Berwick-Upon-Tweed RNLI pay their respects on Remembrance Sunday
Berwick-Upon-Tweed RNLI have paid their respects on Remembrance Sunday.
Normally a strong turnout of Crew come out show respect to those that gave their lives so we might live, every Remembrance Sunday at the main Berwick –upon-Tweed parade then at the lifeboats station home village of Spittal.
This year due to Covid-19 restrictions, Coxswain Alli Laing and lifeboat mechanic Phil Paterson, stood alone to pay their respects on behalf of the Berwick-upon-Tweed RNLI lifeboat station at Spittal war memorial.
First Coxswain Alli Laing said: ‘Normally, we have a good turnout of crew, where we stand not just as a crew but with those in our crew who have served in the Armed Forces, to remember those who gave their lives and those still serving in conflict and remember them with respect.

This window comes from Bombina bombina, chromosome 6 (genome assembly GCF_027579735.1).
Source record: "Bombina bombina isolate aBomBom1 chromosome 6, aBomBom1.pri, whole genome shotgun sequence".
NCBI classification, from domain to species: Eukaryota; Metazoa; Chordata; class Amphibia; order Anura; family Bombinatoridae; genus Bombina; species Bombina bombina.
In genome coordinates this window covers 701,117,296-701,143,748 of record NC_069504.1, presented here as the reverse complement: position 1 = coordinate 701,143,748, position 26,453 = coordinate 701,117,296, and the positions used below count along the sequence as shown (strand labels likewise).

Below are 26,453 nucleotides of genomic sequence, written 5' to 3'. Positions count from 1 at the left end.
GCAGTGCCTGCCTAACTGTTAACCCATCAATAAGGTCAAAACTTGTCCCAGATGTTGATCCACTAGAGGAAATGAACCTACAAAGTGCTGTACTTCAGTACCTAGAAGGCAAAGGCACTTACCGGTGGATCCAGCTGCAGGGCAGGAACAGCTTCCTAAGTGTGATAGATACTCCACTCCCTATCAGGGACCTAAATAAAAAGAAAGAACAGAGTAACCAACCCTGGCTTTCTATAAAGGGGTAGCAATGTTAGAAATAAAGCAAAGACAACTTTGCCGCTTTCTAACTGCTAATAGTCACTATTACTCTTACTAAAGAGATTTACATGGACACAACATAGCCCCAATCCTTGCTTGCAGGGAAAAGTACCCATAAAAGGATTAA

This year due to Covid-19 restrictions, our mechanic and myself were given a time to lay our RNLI wreath, before the 11th Hour. It was surreal. We are only grateful that due to restrictions, we were able to at least have the chance to honour them in laying a wreath.
The remainder of our lifeboat station crew and personnel paid their respects on their own doorstep. We pray for next year to be a better year where we can stand as one and pay our respects.’
Key facts about the RNLI
The RNLI charity saves lives at sea. Its volunteers provide a 24-hour search and rescue service around the United Kingdom and Republic of Ireland coasts. The RNLI operates 238 lifeboat stations in the UK and Ireland and more than 240 lifeguard units on beaches around the UK and Channel Islands. The RNLI is independent of Coastguard and government and depends on voluntary donations and legacies to maintain its rescue service. Since the RNLI was founded in 1824, its lifeboat crews and lifeguards have saved over 142,700 lives.